Furthermore, this narrative of sex-crazed youth is exaggerated in the film, Superbad (see fig. 4). This movie is a cult favorite, and compared to Spring Breakers, it seems to take a much more humor-based and light-hearted approach to commenting on teen culture. The film follows two seniors on a mission to lose their virginity and find girlfriends before graduation. The exaggerated scenarios in this film may seem harmless, but they perpetuate the stereotypes portrayed in Hollywood and plant the seeds of this negative depiction of adolescent culture in the minds of adults and the general population  (Fig. 4).

Figure 4: In this infamous scene from Superbad, high school student Fogell (Christopher Mintz-Plasse) uses his fake ID (which describes him as 25 year old”McLovin”) to buy alcohol.

Not only are young people depicted as crazy party animals, but they’re generalized as a sector of the population who is unable to make rational decisions. According to cultural theorist Camille Paglia, teens have been described as hysterical and susceptible to any ideology they may come across, unable to critique new  world-views before latching on to them.[6]
Of course, there are more blatant moments in media when teens are downright demonized and made into villains. This occurrence is very common in children’s TV shows–the older sibling or high

Figure 5: Vicky, from Fairly Odd Parents, embodies historically evil visual tropes such as red eyes and wringing hands.school bullies are made into villains using consistent visual tropes in addition to playing on the cultural narratives that have been mentioned.

school bullies are made into villains using consistent visual tropes in addition to playing on the cultural narratives that have been mentioned.

In the Nickelodeon cartoon, Fairly Odd Parents, the main antagonist comes in the form of an evil babysitter, Vicky (Fig. 5). She is conniving and deceptive, and comes across as responsible and sweet to the adults of the show, while only showing her true, evil self once the babysitting begins. Vicky embodies many historically evil visual tropes, such as red eyes and wringing hands. [7] During her most evil moments, she breathes fire and her tongue even protrudes and slithers like a snake’s would (Fig. 6).

Figure 6: Fire breathing is just one of the characteristics that demonizes Vicky’s character.

It is important to understand that stories and movies involving teenagers can exist without disseminating demonizing propaganda of teens as hoodie-wearing, binge-drinking, sex-crazed members of society. In 2015, the movie Dope was released– it addresses stereotypes of all sorts throughout the film, but it especially defies cultural narratives regarding teens. Despite getting involved in a radical abnormal situation involving gangs and drugs in the film, the three main characters are depicted as healthy teenagers–they’re great students, play in a band together, and are preparing for college interviews. Most importantly, they’re disconnected from negative tropes and narratives that plague teens in media today (see fig. 6).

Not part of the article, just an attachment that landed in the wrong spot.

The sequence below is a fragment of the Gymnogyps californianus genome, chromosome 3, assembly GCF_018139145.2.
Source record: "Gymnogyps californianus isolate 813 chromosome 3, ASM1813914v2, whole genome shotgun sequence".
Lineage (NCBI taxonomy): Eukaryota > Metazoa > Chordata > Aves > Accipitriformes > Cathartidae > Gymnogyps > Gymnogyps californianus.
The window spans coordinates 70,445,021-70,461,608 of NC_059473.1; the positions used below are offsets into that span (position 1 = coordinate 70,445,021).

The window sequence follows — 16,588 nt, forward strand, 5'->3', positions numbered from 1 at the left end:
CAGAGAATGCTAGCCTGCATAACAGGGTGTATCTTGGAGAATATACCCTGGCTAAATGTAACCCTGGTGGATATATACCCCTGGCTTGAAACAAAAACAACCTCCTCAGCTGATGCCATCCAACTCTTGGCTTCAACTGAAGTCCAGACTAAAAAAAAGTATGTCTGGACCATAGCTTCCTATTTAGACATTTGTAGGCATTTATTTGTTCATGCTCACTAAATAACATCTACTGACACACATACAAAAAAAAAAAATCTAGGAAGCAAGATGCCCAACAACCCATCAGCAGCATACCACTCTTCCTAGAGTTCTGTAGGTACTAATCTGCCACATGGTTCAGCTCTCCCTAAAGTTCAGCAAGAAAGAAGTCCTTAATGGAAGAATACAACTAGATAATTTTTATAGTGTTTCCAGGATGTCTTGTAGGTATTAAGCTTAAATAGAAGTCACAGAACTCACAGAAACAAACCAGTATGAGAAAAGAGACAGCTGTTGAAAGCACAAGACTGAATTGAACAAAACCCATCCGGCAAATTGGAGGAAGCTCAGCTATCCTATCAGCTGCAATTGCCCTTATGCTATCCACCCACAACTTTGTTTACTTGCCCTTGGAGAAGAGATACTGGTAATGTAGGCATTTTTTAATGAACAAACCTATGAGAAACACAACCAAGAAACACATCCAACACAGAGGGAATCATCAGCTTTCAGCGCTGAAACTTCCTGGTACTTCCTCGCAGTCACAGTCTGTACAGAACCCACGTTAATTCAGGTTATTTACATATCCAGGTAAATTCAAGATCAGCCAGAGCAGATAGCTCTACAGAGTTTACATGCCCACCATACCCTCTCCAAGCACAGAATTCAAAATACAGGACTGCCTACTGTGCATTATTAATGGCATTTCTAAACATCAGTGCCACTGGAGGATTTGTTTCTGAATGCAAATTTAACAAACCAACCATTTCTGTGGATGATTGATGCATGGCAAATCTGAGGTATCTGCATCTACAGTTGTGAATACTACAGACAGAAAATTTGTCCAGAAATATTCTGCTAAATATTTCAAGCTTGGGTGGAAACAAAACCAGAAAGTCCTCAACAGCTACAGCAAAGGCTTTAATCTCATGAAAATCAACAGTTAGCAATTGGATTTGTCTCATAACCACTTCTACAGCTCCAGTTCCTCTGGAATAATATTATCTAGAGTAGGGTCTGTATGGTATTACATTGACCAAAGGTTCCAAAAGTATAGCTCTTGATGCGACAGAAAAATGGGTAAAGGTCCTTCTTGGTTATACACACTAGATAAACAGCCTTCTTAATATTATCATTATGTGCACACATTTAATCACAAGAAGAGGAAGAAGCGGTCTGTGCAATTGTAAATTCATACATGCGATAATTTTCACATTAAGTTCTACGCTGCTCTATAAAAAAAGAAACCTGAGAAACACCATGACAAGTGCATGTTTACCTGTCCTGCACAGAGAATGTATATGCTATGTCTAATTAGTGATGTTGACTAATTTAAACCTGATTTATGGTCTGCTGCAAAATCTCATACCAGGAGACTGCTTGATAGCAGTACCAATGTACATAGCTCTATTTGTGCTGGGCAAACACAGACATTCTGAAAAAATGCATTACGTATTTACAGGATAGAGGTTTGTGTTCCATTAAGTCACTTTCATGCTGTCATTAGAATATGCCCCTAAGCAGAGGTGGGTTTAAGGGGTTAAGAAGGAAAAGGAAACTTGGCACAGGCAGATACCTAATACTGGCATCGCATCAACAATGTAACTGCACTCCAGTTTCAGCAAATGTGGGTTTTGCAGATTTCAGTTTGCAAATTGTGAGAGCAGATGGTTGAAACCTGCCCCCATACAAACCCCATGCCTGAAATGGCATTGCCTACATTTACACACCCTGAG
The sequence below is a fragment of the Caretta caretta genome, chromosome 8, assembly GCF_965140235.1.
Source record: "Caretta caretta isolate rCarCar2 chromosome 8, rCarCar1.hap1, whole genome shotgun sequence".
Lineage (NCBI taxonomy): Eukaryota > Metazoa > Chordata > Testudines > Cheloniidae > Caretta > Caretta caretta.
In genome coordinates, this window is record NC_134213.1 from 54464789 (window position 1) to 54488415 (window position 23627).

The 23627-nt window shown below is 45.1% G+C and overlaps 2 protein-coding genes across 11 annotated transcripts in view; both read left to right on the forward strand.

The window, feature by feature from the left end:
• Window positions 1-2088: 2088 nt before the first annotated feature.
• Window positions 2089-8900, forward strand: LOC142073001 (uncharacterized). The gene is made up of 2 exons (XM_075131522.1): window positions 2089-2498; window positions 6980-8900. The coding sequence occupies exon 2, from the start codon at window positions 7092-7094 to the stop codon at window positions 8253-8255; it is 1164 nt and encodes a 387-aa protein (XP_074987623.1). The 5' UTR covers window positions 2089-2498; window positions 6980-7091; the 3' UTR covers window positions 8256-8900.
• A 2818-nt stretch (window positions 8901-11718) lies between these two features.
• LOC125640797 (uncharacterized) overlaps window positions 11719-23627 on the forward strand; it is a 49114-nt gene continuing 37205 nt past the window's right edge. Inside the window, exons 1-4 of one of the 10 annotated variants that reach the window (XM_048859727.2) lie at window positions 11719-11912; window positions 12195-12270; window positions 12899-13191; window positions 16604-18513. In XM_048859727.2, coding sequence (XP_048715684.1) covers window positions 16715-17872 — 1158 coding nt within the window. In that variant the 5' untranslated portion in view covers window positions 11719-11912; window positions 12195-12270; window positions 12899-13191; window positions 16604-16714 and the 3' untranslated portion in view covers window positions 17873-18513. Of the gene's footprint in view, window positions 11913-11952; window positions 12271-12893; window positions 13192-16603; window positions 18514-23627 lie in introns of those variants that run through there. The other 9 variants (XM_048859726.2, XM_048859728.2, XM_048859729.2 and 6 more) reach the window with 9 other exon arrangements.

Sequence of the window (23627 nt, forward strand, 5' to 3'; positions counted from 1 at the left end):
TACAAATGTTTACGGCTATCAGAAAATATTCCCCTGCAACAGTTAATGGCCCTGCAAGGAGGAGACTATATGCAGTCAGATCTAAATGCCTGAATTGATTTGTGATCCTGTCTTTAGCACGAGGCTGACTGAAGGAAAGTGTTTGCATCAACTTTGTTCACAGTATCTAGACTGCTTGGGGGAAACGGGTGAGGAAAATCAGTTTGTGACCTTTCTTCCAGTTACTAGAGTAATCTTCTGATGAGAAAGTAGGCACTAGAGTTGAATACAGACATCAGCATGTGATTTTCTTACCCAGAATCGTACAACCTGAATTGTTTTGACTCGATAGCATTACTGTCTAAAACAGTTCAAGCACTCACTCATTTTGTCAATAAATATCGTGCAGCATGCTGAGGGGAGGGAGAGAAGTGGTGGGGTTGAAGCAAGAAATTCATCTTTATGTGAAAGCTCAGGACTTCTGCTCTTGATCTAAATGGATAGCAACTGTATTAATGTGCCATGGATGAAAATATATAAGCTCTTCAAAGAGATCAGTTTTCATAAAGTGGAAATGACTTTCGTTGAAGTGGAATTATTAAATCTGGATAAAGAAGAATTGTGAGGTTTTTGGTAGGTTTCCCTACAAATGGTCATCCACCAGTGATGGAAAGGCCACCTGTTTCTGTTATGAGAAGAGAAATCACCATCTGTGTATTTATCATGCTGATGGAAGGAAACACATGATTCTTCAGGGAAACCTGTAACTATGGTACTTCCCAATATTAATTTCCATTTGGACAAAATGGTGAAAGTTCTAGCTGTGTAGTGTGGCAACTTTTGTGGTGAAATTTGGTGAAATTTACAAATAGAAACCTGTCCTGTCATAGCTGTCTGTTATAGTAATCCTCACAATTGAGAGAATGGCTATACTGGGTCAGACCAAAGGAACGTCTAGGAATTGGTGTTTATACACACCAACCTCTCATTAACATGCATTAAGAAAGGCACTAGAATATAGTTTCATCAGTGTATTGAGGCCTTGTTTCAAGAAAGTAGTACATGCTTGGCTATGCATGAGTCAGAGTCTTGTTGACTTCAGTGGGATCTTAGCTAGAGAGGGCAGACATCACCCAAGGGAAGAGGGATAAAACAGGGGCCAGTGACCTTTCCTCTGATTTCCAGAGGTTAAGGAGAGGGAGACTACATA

Figure 6: Characters Jib (Tony Revolori), Diggy (Kiercy Clemmons), and Malcom (Shamiek Moore), the three main characters of Dope.

In attempt to cope with the distrust felt toward teenagers, adults and media have stereotyped and villain-ized youth culture through the dissemination of anti-youth culture propaganda. This propaganda often takes place formally through major news conglomerates and outlets, and is consequently reflected and narrated through television and movies. It is important to recognize this message dissemination taking place. Watch for negative stereotypical characteristics. Be wary of sweeping generalizations and narratives. In order to become a more responsible, media literate member of society, protect your thoughts and worldview and watch out for attempts to impress ideas and opinions on you without properly questioning information.

Discussion Questions: 

  1. What other characteristics and signifiers can you recall regarding demonized teens in media?
  2. Are there any specific teen characters that come to mind who reflect negative messages about teens?
  3. Do you feel that you possess preconceived notions about teenagers that may have resulted from propaganda in media?
  4. How has your view of propaganda changed after reading this article?
  5. Are there other cultural narratives that begin as a result of stereotyping by news outlets?

Additional Resources

  1. In a column written for the Los Angeles Tmes shortly after the Columbine massacre, Mike Males asks “Why demonize a healthy teen culture?”
  2. In the article “Negative stereotypes hurting teen job prospects,” BBC.com describes the challenges that pervasive stereotypes pose to young people.
  3. Time Magazine released an issue on millennials and the nation’s perception of them. Read the feature article of this issue on timeinc.com
  4. In this short video excerpt from the first episode of Fairly Odd Parents, the song “Icky Vicky” describes the evil babysitter .
  5. Sid from Toy Story is another evil teen. Watch a short clip of him here.


[1] Delwiche, Aaron. “Propaganda Critic: Introduction Why Think about Propaganda?” Propaganda Critic: Introduction Why Think about Propaganda? Web. 26 Sept. 2016.

[2] Cosgrove, Ben. “The Invention of Teenagers: LIFE and the Triumph of Youth Culture.” Time. Time, 2013. Web. 05 Dec. 2016.

[3] Garner, Richard. “‘Hoodies, Louts, Scum’: How Media Demonises Teenagers.” The Independent. Independent Digital News and Media, 12 Mar. 2009. Web. 26 Sept. 2016

[4] Maguire, Mary. “Crime and Disorder.” Law and Youth Work. Exter: Learning Matters, 2009. N. pag. Print.

[5] Long, Heather. “Spring Breakers Isn’t Just a Terrible Movie, It Reinforces Rape Culture | Heather Long.” The Guardian. Guardian News and Media, 28 Mar. 2013. Web. 26 Sept. 2016.

[6] Paglia, Camille. “Scream of Consciousness.” Wired.com. Conde Nast Digital, 29 Sept. 2009. Web. 26 Sept. 2016.

[7]“Red Eyes, Take Warning – TV Tropes.” TV Tropes. N.p., n.d. Web. 26 Sept. 2016.